Common questions relating to Crayford leasehold conveyancing
There are only Sixty One years unexpired on my lease in Crayford. I now wish to extend my lease but my freeholder is absent. What are my options?
On the basis that you qualify, under the Leasehold Reform, Housing and Urban Development Act 1993 you can submit an application to the County Court for for permission to dispense with the service of the initial notice. This will mean that your lease can be extended by the Court. However, you will be required to demonstrate that you have done all that could be expected to find the landlord. On the whole an enquiry agent would be helpful to carry out a search and prepare an expert document to be accepted by the court as evidence that the freeholder is indeed missing. It is advisable to get professional help from a conveyancer both on devolving into the landlord’s disappearance and the application to the County Court overseeing Crayford.
I am hoping to sign contracts shortly on a leasehold property in Crayford. Conveyancing lawyers have said that they are sending me a report within the next couple of days. What should I be looking out for?
The report on title for your leasehold conveyancing in Crayford should include some of the following:
- How long the lease is You should be advised as what happens when the lease expires, and aware of the importance of not letting the lease term falling below eighty years
I am attracted to a couple of maisonettes in Crayford which have approximately forty five years left on the leases. Should I regard a short lease as a deal breaker?
There are plenty of short leases in Crayford. The lease is a legal document that entitles you to use the property for a period of time. As the lease gets shorter the marketability of the lease deteriorate and results in it becoming more expensive to extend the lease. For this reason it is generally wise to increase the term of the lease. Sometimes it is difficult to sell a property with a short lease because mortgage lenders may be reluctant to lend money on properties of this type. Lease extension can be a protracted process. We advise that you seek professional assistance from a conveyancer and surveyor with experience in this arena
I've recently bought a leasehold house in Crayford. Am I liable to pay service charges for periods before my ownership?
Where the service charge has already been demanded from the previous owner and they have not paid you would not usually be personally liable for the arrears. Strange as it may seem, your landlord may still be able to take action to forfeit the lease. A critical element of leasehold conveyancing for your conveyancer to ensure to have an up to date clear service charge receipt before completion of your purchase. If you have a mortgage this is likely to be a requirement of your lender.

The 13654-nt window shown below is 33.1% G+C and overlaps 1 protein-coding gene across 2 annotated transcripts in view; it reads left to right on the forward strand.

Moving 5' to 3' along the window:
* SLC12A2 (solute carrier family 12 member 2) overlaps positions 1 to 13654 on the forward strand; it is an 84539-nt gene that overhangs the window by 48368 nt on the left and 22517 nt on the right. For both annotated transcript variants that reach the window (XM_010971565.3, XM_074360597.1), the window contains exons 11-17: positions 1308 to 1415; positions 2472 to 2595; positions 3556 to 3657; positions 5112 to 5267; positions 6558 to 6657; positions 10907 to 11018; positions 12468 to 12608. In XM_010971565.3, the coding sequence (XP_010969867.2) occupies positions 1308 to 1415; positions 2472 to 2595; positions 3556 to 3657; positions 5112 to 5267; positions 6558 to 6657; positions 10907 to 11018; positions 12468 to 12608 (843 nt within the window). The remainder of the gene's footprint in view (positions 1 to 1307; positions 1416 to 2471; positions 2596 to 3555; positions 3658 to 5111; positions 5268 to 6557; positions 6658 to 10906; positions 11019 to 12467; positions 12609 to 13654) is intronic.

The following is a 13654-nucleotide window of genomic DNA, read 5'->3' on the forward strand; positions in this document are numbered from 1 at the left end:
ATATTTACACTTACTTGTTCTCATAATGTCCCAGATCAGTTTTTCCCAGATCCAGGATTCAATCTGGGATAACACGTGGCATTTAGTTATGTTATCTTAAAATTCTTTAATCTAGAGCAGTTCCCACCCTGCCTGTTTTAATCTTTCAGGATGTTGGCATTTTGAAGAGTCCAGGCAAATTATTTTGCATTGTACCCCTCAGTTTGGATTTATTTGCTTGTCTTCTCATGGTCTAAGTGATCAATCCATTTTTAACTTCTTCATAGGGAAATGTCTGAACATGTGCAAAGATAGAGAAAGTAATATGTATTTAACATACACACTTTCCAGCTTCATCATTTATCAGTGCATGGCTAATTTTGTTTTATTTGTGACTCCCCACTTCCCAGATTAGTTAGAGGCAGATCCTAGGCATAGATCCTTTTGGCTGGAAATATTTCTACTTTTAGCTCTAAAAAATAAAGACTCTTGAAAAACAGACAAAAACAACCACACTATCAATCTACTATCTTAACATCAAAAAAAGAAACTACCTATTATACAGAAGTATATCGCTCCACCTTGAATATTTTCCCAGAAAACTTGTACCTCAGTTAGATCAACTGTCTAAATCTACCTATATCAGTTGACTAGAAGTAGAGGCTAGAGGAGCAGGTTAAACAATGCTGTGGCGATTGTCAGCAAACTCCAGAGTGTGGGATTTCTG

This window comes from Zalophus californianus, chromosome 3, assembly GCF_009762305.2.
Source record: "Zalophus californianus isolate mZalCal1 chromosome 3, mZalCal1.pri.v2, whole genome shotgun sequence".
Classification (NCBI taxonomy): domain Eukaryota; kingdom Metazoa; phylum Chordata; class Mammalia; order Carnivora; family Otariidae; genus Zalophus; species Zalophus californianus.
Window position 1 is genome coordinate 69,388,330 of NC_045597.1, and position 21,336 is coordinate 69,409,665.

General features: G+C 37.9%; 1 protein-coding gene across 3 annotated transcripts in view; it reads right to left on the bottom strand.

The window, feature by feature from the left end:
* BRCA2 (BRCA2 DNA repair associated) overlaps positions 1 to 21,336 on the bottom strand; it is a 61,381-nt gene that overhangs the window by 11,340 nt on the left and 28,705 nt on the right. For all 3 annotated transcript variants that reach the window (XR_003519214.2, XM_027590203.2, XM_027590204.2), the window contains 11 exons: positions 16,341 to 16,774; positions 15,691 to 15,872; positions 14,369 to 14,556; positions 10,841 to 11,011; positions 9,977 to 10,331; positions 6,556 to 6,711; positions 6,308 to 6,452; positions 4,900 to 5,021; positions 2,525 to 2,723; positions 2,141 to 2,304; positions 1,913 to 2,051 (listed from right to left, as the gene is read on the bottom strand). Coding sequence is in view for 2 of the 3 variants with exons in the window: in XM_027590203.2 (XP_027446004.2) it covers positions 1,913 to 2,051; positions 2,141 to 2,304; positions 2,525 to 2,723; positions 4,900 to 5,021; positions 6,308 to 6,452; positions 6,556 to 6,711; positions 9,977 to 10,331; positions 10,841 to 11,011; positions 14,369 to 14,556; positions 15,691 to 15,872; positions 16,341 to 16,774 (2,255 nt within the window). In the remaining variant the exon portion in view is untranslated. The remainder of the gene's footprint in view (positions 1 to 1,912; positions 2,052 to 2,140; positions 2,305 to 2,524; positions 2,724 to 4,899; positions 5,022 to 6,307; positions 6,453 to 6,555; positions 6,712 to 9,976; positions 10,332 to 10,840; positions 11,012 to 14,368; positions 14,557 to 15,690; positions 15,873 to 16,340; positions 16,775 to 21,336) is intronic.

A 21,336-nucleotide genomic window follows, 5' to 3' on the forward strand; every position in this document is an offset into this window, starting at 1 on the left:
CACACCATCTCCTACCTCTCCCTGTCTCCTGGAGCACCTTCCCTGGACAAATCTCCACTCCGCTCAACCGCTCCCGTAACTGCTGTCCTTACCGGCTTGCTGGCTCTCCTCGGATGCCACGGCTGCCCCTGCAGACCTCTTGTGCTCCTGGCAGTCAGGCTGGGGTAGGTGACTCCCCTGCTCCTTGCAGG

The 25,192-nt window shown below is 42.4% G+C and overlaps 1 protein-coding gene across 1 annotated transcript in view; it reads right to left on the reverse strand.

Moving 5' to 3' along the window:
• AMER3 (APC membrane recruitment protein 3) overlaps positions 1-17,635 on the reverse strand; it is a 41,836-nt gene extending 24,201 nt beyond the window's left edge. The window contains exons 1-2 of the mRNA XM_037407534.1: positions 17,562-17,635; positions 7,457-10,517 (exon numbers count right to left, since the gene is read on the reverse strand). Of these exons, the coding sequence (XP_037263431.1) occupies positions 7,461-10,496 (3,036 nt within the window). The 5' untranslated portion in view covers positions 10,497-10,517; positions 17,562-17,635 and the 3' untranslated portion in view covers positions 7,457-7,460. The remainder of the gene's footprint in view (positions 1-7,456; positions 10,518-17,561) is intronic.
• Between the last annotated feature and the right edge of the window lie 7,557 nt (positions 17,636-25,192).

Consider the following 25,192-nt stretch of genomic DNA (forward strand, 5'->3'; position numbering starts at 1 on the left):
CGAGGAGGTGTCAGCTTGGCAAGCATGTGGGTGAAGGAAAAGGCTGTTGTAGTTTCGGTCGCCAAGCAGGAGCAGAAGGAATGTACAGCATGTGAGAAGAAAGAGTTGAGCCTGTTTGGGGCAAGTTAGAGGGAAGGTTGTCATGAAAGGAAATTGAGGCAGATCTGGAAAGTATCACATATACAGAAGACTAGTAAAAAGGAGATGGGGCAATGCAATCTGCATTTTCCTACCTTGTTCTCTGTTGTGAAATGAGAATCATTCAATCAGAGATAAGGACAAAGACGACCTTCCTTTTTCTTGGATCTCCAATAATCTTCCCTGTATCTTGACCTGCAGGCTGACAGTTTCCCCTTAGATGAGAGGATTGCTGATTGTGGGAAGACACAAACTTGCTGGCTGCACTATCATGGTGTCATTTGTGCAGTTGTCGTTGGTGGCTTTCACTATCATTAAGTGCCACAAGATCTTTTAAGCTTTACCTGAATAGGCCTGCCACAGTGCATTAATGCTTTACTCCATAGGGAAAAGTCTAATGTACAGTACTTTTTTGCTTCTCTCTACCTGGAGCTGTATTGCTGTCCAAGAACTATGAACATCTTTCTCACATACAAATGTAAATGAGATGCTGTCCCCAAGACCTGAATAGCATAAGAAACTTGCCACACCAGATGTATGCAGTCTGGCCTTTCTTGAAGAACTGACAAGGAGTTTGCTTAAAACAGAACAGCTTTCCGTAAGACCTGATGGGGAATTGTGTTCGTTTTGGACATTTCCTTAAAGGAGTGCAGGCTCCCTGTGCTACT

If you purchase part way through an accounting year you may be liable for charges not yet demanded even if they relate to a period prior to your purchase. In such circumstances your conveyancer would normally arrange for the seller to set aside some money to cover their part of the period (usually called a service charge retention).
I have tried to negotiate informally with with my landlord for a lease extension without getting anywhere. Can the Leasehold Valuation Tribunal adjudicate on such matters? Can you recommend a Crayford conveyancing firm to act on my behalf?
Absolutely. We can put you in touch with a Crayford conveyancing firm who can help.
An example of a Lease Extension decision for a Crayford residence is Various @ Colombus Square in January 2012. the Tribunal calculated the premiums to be paid for new leases for each of the flats in Mariners Walk to be £3822 and the premium to be paid for the new lease of 2 Knights Court to be £4439. This case was in relation to 13 flats. The the unexpired term as at the valuation date was 76 years.
What are the frequently found problems that you come across in leases for Crayford properties?
There is nothing unique about leasehold conveyancing in Crayford. All leases is drafted differently and drafting errors can sometimes mean that certain provisions are not included. For example, if your lease is missing any of the following, it could be defective:
- A provision to repair to or maintain elements of the building
- Insurance obligations
- A provision for the recovery of money spent for the benefit of another party.
- Service charge per centages that don't add up correctly leaving a shortfall
You could have difficulties when selling your property if you have a defective lease primarily because it impacts on the ability to obtain a mortgage on the property. Birmingham Midshires, Virgin Money, and Alliance & Leicester all have very detailed requirements when it comes to what is expected in a lease. If a mortgage lender believes that the lease is defective they may refuse to provide security, obliging the purchaser to withdraw.